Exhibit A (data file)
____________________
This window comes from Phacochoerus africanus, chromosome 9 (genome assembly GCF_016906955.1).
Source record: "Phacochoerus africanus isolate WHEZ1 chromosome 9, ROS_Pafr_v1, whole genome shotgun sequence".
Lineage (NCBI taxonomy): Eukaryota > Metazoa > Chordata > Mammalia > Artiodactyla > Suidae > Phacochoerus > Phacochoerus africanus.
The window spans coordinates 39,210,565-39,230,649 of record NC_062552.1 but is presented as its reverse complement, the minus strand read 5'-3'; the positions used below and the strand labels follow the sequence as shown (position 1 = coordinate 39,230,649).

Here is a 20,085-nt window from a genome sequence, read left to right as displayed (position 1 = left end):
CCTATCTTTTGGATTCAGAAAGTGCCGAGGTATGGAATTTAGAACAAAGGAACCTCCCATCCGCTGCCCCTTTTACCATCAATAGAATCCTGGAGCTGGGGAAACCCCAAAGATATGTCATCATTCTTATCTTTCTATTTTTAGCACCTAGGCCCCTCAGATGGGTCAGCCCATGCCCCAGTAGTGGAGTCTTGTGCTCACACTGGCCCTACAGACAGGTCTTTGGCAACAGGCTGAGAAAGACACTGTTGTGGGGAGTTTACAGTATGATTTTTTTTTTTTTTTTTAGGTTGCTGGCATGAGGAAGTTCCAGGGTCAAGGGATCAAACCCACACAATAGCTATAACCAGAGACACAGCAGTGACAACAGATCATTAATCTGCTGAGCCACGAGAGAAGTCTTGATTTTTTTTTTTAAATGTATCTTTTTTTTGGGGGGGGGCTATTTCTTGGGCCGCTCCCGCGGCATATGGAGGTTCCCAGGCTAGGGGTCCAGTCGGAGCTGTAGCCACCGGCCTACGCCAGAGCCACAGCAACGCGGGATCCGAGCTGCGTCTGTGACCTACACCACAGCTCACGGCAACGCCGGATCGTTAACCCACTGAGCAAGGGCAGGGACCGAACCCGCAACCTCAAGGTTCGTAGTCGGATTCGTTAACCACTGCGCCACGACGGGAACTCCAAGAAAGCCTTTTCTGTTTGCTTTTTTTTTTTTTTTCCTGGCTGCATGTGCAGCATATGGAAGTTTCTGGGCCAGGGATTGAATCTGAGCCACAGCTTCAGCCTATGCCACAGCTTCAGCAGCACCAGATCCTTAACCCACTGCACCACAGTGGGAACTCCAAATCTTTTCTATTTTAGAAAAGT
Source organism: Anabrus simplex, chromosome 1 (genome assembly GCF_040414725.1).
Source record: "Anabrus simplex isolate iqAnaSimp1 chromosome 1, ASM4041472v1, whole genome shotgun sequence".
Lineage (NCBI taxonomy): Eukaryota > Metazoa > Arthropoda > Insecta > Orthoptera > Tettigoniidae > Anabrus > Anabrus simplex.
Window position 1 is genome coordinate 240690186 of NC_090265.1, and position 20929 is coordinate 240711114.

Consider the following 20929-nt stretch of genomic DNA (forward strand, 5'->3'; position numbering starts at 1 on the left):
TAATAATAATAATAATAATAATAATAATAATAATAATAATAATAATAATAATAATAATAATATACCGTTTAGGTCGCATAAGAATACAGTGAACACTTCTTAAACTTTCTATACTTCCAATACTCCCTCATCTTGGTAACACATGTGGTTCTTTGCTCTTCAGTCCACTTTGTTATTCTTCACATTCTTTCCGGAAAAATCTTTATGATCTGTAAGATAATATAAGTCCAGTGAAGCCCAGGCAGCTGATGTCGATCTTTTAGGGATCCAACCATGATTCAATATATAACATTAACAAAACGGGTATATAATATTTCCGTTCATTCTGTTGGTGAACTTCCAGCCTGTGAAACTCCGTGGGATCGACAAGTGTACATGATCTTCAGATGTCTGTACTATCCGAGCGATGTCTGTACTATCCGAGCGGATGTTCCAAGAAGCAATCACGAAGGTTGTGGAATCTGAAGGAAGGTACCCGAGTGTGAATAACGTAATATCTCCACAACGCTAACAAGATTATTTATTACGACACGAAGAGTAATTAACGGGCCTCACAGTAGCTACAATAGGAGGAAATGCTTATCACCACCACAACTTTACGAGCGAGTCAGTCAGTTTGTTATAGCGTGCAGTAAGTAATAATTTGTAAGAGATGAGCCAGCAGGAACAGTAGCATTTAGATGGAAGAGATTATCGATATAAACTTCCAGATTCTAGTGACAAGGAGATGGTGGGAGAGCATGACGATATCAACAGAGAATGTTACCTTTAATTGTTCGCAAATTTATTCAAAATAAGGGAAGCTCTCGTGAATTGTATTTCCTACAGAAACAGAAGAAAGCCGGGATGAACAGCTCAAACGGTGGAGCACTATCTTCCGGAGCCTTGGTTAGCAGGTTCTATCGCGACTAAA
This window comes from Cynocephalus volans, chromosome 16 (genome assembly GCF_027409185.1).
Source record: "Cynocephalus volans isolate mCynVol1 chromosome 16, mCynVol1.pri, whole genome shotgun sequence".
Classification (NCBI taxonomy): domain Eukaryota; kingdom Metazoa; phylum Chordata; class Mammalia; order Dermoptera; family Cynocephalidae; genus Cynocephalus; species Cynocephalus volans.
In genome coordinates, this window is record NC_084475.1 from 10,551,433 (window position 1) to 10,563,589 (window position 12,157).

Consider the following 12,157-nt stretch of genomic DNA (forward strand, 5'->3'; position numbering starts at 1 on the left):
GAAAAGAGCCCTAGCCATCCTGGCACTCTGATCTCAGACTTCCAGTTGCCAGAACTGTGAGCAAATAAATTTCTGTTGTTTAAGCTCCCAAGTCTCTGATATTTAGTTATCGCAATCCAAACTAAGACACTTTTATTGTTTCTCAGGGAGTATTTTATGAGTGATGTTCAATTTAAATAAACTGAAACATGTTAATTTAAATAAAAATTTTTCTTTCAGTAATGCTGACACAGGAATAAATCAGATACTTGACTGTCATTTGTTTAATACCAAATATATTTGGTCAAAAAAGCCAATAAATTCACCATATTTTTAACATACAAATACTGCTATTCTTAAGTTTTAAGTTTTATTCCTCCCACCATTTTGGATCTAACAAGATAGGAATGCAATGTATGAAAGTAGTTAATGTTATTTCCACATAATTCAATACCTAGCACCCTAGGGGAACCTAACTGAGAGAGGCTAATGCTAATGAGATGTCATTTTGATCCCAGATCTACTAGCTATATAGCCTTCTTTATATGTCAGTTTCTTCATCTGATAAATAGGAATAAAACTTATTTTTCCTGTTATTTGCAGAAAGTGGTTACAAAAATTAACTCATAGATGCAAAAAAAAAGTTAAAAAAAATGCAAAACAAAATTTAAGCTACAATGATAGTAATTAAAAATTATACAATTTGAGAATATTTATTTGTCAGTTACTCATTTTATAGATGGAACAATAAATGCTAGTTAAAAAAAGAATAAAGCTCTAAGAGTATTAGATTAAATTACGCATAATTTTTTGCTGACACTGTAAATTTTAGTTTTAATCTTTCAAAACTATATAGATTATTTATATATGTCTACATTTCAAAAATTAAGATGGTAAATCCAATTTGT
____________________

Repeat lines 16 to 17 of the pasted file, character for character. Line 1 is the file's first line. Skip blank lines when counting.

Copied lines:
In genome coordinates, this window is record NC_084475.1 from 10,551,433 (window position 1) to 10,563,589 (window position 12,157).

Consider the following 12,157-nt stretch of genomic DNA (forward strand, 5'->3'; position numbering starts at 1 on the left):